When a child is born with a cleft lip or cleft palate, repairing the problem means more than a cosmetic improvement.
The condition causes problems with swallowing, eating and breathing in the short term, but can lead to additional problems in a child’s skeletal and dental development that may require orthodontic treatment to correct.
What is a Cleft Lip/Palate?
If you touch the roof of your mouth with your tongue, you will feel a seam that goes from behind your front teeth to the rear of your mouth. That seam was created when the palate grew together. A cleft palate occurs when the palate fails to grow together properly during development and a gap or split is created.
Similarly, a cleft lip means that there is a split in the upper lip. Children can be born with a split on one or both sides of the lip, which can create a wider opening into the nose. A baby’s lips and palate don’t develop at the same time, so it is possible for a child to be born with either abnormality or both of them.
Cleft lips and cleft palates are common and occur in almost two out of every 1,000 babies born annually in the United States. This can be hereditary or part of a syndrome, but the cause frequently is unknown and therefore unpreventable.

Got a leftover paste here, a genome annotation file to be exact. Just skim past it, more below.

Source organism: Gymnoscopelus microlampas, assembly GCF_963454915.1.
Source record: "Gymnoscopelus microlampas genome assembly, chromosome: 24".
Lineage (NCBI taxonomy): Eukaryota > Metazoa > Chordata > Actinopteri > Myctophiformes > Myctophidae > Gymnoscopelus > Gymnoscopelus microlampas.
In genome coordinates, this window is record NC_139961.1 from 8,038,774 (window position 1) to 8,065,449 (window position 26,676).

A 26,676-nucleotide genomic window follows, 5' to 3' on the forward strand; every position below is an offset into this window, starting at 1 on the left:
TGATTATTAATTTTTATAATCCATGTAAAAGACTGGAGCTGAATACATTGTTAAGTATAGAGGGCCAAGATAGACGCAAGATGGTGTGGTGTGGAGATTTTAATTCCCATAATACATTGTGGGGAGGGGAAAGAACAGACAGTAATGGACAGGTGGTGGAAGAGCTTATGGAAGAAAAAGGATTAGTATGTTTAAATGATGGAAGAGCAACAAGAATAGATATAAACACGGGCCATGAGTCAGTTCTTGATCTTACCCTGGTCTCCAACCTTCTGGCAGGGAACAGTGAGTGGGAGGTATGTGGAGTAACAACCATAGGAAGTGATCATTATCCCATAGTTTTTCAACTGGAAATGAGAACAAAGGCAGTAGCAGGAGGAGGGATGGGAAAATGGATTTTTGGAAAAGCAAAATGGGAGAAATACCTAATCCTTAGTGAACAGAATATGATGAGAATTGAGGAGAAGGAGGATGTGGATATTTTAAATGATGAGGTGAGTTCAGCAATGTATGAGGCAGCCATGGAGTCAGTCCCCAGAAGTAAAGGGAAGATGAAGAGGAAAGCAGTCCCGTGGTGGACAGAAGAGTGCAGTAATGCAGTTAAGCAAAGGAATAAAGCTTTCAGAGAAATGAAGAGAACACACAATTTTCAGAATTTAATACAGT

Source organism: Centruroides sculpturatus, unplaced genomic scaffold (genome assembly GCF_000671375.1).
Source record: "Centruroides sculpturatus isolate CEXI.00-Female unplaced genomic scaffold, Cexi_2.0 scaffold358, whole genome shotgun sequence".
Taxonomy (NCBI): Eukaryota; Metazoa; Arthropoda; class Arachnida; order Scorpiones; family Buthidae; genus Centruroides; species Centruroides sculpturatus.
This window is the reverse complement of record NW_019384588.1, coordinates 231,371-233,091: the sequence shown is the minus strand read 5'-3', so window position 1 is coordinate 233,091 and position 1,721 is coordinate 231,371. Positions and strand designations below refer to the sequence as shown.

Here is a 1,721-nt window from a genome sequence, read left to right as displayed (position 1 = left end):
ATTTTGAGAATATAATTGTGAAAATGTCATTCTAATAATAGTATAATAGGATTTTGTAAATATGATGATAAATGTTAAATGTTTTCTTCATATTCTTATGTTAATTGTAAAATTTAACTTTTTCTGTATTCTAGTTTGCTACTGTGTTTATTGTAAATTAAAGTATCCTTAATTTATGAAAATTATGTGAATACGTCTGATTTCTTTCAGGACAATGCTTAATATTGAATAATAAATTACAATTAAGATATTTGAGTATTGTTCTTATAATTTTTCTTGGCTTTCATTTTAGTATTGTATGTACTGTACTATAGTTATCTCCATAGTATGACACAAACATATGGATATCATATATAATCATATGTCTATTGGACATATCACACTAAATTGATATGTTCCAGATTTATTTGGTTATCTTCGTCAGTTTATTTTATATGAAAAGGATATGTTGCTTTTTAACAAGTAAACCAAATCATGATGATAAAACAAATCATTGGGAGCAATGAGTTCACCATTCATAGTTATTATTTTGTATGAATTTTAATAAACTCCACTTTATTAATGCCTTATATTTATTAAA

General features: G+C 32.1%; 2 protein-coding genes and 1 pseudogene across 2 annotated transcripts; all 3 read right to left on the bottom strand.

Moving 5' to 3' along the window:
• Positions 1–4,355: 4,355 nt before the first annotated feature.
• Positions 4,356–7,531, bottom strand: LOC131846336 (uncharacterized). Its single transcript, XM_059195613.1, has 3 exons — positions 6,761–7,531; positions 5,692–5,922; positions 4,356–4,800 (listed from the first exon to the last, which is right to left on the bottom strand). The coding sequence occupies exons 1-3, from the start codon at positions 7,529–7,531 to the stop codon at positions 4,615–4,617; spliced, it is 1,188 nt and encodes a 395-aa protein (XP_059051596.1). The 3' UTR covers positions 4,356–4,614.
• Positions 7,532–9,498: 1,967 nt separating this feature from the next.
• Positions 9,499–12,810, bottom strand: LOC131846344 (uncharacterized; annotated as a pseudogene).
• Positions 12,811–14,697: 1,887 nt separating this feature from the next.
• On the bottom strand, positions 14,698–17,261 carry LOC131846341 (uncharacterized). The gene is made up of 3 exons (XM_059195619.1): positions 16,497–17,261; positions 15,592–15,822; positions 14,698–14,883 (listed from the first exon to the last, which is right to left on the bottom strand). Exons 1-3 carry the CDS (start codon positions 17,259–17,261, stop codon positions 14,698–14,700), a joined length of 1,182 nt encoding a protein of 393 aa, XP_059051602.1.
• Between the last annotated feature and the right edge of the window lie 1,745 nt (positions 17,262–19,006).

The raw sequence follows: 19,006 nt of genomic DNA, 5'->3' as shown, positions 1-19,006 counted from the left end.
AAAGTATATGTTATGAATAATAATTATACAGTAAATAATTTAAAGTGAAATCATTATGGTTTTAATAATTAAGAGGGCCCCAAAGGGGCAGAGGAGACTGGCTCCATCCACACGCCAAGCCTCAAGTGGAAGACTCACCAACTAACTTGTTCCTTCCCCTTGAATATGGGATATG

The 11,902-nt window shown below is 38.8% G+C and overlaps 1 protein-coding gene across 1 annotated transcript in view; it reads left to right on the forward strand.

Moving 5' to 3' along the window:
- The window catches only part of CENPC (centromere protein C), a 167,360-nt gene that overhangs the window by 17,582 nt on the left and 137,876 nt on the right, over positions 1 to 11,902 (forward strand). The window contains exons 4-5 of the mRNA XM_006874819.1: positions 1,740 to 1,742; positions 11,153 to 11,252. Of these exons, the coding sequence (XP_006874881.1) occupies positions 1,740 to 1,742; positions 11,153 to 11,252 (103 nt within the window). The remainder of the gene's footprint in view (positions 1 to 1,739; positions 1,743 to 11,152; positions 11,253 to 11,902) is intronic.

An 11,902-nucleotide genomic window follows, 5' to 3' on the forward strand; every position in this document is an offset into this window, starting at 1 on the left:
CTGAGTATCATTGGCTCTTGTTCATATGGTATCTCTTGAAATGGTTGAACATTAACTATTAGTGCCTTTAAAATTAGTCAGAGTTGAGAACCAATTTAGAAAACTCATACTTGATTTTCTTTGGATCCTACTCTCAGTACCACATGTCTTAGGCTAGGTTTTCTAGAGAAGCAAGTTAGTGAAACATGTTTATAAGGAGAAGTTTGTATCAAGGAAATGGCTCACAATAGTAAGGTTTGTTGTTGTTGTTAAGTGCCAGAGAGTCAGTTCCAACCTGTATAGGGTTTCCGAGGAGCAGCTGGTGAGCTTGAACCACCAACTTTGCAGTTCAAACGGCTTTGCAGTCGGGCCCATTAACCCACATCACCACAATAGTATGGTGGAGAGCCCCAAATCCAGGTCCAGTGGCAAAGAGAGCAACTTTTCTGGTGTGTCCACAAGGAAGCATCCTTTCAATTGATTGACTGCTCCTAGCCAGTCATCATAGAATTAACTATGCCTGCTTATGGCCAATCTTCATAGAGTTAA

Children born with cleft lip and/or cleft palate often have dental problems with the upper gum or palate. Problems can include crooked, missing, extra or small teeth. These problems may require orthodontic treatment to correct and sometimes can require surgery to obtain optimum results.
Orthodontic Treatment for Cleft Lip/Palate
Some cleft lip/cleft palate treatments begin immediately after birth. There are some pre-surgical orthodontic treatments that can be done during infancy. If bone grafting is necessary, that typically is done between ages 8 and 10. Treatment to correct the child’s permanent teeth can be addressed after surgery through Phase II orthodontics, including full braces or Invsalign, typically done between ages 12 and 15.
In cases where orthognathic surgery is required, orthodontic treatment usually begins about nine months prior to the surgery. Following the surgery, the braces are maintained for six to eight months to direct the healing.